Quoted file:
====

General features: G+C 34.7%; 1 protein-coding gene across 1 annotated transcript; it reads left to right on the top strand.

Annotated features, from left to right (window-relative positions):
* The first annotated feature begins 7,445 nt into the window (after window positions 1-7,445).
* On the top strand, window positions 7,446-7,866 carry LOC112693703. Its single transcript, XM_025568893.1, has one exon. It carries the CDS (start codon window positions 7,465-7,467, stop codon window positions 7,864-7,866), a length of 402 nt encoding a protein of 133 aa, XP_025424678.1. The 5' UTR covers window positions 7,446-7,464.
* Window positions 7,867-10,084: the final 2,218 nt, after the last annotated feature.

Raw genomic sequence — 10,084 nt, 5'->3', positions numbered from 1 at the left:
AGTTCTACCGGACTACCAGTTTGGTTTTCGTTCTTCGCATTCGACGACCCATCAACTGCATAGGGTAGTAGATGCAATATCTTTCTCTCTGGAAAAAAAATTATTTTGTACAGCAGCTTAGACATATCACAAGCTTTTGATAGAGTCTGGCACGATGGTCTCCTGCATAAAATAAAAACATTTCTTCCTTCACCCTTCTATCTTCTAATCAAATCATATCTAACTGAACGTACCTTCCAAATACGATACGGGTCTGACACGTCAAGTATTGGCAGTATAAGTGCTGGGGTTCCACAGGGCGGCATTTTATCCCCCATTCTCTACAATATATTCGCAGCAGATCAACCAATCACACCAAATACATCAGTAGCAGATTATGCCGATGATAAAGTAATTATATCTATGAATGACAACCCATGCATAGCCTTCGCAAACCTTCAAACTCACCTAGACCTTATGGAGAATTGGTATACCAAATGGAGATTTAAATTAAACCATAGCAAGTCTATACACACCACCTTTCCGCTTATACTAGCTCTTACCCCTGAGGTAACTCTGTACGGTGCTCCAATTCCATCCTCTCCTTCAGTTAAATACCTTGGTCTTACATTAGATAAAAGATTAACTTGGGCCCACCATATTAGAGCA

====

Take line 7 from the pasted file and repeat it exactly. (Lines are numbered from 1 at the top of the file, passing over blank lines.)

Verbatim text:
AGTTCTACCGGACTACCAGTTTGGTTTTCGTTCTTCGCATTCGACGACCCATCAACTGCATAGGGTAGTAGATGCAATATCTTTCTCTCTGGAAAAAAAATTATTTTGTACAGCAGCTTAGACATATCACAAGCTTTTGATAGAGTCTGGCACGATGGTCTCCTGCATAAAATAAAAACATTTCTTCCTTCACCCTTCTATCTTCTAATCAAATCATATCTAACTGAACGTACCTTCCAAATACGATACGGGTCTGACACGTCAAGTATTGGCAGTATAAGTGCTGGGGTTCCACAGGGCGGCATTTTATCCCCCATTCTCTACAATATATTCGCAGCAGATCAACCAATCACACCAAATACATCAGTAGCAGATTATGCCGATGATAAAGTAATTATATCTATGAATGACAACCCATGCATAGCCTTCGCAAACCTTCAAACTCACCTAGACCTTATGGAGAATTGGTATACCAAATGGAGATTTAAATTAAACCATAGCAAGTCTATACACACCACCTTTCCGCTTATACTAGCTCTTACCCCTGAGGTAACTCTGTACGGTGCTCCAATTCCATCCTCTCCTTCAGTTAAATACCTTGGTCTTACATTAGATAAAAGATTAACTTGGGCCCACCATATTAGAGCA